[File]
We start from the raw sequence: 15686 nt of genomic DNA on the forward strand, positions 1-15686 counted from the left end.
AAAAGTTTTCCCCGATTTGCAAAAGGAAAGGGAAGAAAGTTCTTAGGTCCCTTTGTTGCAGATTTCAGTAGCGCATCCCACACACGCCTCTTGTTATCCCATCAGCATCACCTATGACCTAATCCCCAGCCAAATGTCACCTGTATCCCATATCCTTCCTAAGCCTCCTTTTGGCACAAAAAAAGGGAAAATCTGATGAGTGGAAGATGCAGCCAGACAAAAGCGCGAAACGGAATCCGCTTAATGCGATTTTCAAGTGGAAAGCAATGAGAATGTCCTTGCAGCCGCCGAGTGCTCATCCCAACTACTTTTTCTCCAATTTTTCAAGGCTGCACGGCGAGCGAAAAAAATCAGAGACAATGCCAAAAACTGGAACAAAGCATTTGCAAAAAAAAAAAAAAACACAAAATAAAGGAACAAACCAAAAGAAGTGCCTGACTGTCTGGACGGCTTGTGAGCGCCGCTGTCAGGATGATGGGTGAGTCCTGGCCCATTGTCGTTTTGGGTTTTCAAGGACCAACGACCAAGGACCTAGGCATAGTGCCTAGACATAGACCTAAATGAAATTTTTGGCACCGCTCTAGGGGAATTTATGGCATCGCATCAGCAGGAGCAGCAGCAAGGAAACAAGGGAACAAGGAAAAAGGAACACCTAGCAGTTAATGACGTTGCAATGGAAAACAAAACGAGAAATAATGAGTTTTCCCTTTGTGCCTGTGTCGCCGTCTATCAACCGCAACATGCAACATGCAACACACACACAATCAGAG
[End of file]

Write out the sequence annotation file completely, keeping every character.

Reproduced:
We start from the raw sequence: 15686 nt of genomic DNA on the forward strand, positions 1-15686 counted from the left end.
AAAAGTTTTCCCCGATTTGCAAAAGGAAAGGGAAGAAAGTTCTTAGGTCCCTTTGTTGCAGATTTCAGTAGCGCATCCCACACACGCCTCTTGTTATCCCATCAGCATCACCTATGACCTAATCCCCAGCCAAATGTCACCTGTATCCCATATCCTTCCTAAGCCTCCTTTTGGCACAAAAAAAGGGAAAATCTGATGAGTGGAAGATGCAGCCAGACAAAAGCGCGAAACGGAATCCGCTTAATGCGATTTTCAAGTGGAAAGCAATGAGAATGTCCTTGCAGCCGCCGAGTGCTCATCCCAACTACTTTTTCTCCAATTTTTCAAGGCTGCACGGCGAGCGAAAAAAATCAGAGACAATGCCAAAAACTGGAACAAAGCATTTGCAAAAAAAAAAAAAAACACAAAATAAAGGAACAAACCAAAAGAAGTGCCTGACTGTCTGGACGGCTTGTGAGCGCCGCTGTCAGGATGATGGGTGAGTCCTGGCCCATTGTCGTTTTGGGTTTTCAAGGACCAACGACCAAGGACCTAGGCATAGTGCCTAGACATAGACCTAAATGAAATTTTTGGCACCGCTCTAGGGGAATTTATGGCATCGCATCAGCAGGAGCAGCAGCAAGGAAACAAGGGAACAAGGAAAAAGGAACACCTAGCAGTTAATGACGTTGCAATGGAAAACAAAACGAGAAATAATGAGTTTTCCCTTTGTGCCTGTGTCGCCGTCTATCAACCGCAACATGCAACATGCAACACACACACAATCAGAG